With the year more than halfway over, the pressure is on once again to achieve your revenue goals. How are you going to get your existing clients to buy more? If you lost any accounts last year, how will you make up for the loss? Most would reply – we’ll make our clients happy and keep them happy. Good answer, but where do you start?
Some think that you can keep customers happy by not stirring the pot or ruffling any feathers by asking the tough questions that really beg to be asked. I disagree. Your customers can’t solve their problems if they don’t acknowledge them. They might have had a very challenging year and spent most of it putting out fires of their own. So they’ve probably not spent any time to clearly think through their challenges and considered what steps they need to take to hit their goals. That’s where you come in – that’s where you can make a meaningful difference – you can help them see the bigger picture.
It’s a lot like the concept of “tough love”, using tough questions that help your customers recognize what’s really going on. You’ll create some urgency that can cause them to take action. If you have the courage to ask the questions critical to their success in 2010, you will have successfully positioned yourself as part of the solution, while your competitors remain part of the problem.
If you’ve been Sandler trained, you know what these questions are, but maybe you’ve been reluctant to ask them as they might seem imposing, intrusive, uncomfortable, or you might view them as taking away from your selling time.
You might even be a bit afraid of their answers. What if they tell you they haven’t been happy with your work and now they are shopping around for new suppliers? Don’t let this intimidate you. If those issues are a thorn in your customer’s side, you need to hear it from them and pull the thorn out before it becomes an infected, and possibly, fatal wound. Have no fear of negative answers; rather embrace them as tools that can help you give your clients the care they require. You’ll put money in your pocket.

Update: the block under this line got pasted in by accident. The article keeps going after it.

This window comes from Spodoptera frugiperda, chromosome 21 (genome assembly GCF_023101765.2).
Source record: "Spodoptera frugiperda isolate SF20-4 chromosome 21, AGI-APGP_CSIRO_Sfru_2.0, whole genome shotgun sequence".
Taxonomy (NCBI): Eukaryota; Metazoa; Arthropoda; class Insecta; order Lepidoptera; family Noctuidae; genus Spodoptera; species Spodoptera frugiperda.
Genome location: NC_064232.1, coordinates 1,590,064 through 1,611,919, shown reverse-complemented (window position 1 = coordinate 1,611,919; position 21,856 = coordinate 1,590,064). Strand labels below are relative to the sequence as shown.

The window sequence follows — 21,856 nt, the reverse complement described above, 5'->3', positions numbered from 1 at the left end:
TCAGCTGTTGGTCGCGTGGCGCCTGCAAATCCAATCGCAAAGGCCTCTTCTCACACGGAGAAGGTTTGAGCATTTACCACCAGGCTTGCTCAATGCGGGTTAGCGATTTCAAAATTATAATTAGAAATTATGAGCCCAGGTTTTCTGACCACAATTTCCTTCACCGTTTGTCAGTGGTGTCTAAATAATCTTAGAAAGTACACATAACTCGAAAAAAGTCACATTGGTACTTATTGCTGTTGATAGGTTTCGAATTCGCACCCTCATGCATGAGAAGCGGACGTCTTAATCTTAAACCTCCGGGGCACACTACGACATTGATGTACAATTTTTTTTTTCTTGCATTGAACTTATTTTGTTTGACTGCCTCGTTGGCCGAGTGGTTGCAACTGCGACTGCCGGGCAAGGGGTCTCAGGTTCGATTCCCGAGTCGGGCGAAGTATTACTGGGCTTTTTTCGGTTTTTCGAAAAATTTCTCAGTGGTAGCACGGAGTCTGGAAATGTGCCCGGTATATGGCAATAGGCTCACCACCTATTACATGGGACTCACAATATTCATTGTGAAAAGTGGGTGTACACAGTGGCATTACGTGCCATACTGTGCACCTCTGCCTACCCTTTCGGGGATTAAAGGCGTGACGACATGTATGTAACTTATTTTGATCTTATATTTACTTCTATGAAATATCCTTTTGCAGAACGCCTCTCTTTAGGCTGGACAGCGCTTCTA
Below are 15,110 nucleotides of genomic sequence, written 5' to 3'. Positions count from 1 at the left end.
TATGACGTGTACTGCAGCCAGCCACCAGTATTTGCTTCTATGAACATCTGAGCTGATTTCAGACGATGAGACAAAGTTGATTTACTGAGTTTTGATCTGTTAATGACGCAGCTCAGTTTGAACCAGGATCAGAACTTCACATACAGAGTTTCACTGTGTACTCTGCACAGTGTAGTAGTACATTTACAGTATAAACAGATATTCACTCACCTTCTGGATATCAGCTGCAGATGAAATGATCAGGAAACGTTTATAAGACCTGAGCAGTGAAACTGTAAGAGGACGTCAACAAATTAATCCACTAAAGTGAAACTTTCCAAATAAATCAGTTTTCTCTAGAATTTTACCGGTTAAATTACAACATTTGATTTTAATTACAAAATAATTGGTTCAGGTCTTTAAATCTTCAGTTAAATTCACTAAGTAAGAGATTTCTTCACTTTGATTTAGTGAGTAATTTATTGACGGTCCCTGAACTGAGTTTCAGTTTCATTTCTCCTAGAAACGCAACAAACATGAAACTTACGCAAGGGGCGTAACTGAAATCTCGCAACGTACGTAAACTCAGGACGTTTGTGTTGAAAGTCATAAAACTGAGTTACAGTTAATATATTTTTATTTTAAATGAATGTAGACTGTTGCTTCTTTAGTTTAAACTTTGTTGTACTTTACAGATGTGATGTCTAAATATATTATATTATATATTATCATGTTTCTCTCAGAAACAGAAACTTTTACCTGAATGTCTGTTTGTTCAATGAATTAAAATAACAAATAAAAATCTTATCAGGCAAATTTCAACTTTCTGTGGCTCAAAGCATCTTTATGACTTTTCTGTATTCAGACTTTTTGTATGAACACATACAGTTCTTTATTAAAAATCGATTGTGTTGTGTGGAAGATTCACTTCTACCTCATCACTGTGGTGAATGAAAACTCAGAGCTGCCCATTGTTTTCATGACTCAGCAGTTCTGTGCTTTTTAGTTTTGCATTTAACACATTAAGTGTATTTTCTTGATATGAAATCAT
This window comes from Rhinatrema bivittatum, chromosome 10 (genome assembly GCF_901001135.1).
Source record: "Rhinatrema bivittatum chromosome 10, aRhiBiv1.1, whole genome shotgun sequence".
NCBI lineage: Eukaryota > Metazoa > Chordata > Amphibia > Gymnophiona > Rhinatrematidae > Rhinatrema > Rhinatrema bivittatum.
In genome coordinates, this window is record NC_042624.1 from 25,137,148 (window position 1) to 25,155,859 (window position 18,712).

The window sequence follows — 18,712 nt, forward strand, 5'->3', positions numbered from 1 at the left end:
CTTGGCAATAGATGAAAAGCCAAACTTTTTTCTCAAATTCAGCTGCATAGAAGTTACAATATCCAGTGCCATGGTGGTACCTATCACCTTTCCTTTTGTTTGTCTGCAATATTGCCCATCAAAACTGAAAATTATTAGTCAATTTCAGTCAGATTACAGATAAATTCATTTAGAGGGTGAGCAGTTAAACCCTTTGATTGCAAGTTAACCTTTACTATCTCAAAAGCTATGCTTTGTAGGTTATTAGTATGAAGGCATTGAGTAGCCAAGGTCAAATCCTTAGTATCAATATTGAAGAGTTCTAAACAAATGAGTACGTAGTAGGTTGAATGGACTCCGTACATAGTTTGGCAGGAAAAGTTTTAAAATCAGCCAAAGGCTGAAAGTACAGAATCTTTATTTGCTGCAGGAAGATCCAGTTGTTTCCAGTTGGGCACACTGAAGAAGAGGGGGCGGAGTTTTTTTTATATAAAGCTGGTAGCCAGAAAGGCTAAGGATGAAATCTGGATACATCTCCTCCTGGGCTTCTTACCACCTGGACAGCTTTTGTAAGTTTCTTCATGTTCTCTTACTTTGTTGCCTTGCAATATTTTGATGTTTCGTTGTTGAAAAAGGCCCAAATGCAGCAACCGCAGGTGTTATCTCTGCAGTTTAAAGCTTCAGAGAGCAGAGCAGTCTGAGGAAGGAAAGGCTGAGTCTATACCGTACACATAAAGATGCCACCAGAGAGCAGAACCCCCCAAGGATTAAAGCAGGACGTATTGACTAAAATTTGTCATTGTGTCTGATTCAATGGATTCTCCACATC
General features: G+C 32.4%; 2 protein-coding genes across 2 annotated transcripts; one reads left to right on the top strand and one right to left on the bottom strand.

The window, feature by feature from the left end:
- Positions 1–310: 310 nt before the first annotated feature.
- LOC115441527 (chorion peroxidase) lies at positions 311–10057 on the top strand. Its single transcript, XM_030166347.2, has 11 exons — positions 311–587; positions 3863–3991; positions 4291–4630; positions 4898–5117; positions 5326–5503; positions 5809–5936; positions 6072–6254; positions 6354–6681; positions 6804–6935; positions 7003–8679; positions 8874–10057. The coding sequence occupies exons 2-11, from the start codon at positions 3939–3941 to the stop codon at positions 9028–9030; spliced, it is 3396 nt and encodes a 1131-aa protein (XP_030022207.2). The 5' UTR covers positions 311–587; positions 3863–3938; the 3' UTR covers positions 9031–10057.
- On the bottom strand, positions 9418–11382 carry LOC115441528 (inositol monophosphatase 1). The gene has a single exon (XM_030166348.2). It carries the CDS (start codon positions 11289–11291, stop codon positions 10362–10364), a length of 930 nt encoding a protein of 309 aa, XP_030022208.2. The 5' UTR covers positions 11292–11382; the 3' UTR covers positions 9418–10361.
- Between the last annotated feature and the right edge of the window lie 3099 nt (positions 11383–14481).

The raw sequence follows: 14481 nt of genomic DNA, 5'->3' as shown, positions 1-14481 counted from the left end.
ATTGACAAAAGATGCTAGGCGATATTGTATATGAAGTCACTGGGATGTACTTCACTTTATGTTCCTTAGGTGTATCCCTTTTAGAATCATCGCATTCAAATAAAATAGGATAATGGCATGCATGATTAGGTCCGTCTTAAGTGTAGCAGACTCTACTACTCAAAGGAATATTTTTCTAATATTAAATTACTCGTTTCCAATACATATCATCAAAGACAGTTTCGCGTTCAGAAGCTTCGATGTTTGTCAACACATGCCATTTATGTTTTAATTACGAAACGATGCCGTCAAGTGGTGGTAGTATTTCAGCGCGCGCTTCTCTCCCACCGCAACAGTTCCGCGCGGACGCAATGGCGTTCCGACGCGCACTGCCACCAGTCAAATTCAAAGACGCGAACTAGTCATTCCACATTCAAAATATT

Asking tough questions will help you to:
- Establish a strong bond with your client
- Demonstrate that you understand your client’s needs
- Shine a light on hidden needs and wants
- Gather the right information from your clients
- Direct rather than follow the conversation
- Increase the customer’s comfort level with you
- Attach a name to your customer’s problems so you can conquer them
- Create a sense of urgency to take action with your help
Some strategies would suggest that you begin this dialogue by capitalizing on what you’ve done right with the customer. I’m not so sure this is the place to start – of course, this will creep into the conversation, but not right away. Concentrate on the customer – this is about them and not about you. The key is to make sure your customer realizes they have ownership in this process, while validating your role in shared success.
You might start with something like this to get the conversation going:
- In this second half of the year, what do you think you should do more of, less of, or just plain differently?
- In what ways can we improve or change to ensure your continued success?
- What changes do we need to make to ensure greater mutual success?
- What goals would you like to see us accomplish with you in the next 12 months?
And then with the “pain funnel” questions, along with the other questioning techniques, you can ensure the conversation moves in the right direction. Focus on the path of the customer and stay with them – don’t veer off to your own path until the time is right. Be sensitive to what they are telling you. Keep an eye open for speed bumps and barriers. The time is now to address issues before they become overwhelming problems.
Most customers have four major concerns on their minds:
- How are you going to minimize my fears?
- How are you going to enhance my organization?
- How are you going to help me save money? Or make money?
- How are you going to make my life easier?
Addressing these concerns through the strength of strategically rehearsed questions will get your customer to provide critical information that they might not have shared with you before. Maybe because you didn’t ask? You really can’t position yourself or your products as a better solution when you don’t understand their true needs and concerns.
Don’t be afraid to dig into the dirt, even your own dirt if that’s the case. It’s truly the only way to unearth the answers you need to significantly impact your customer and their business.
Remember this though: nurture, nurture, nurture. Seek to understand and then be understood.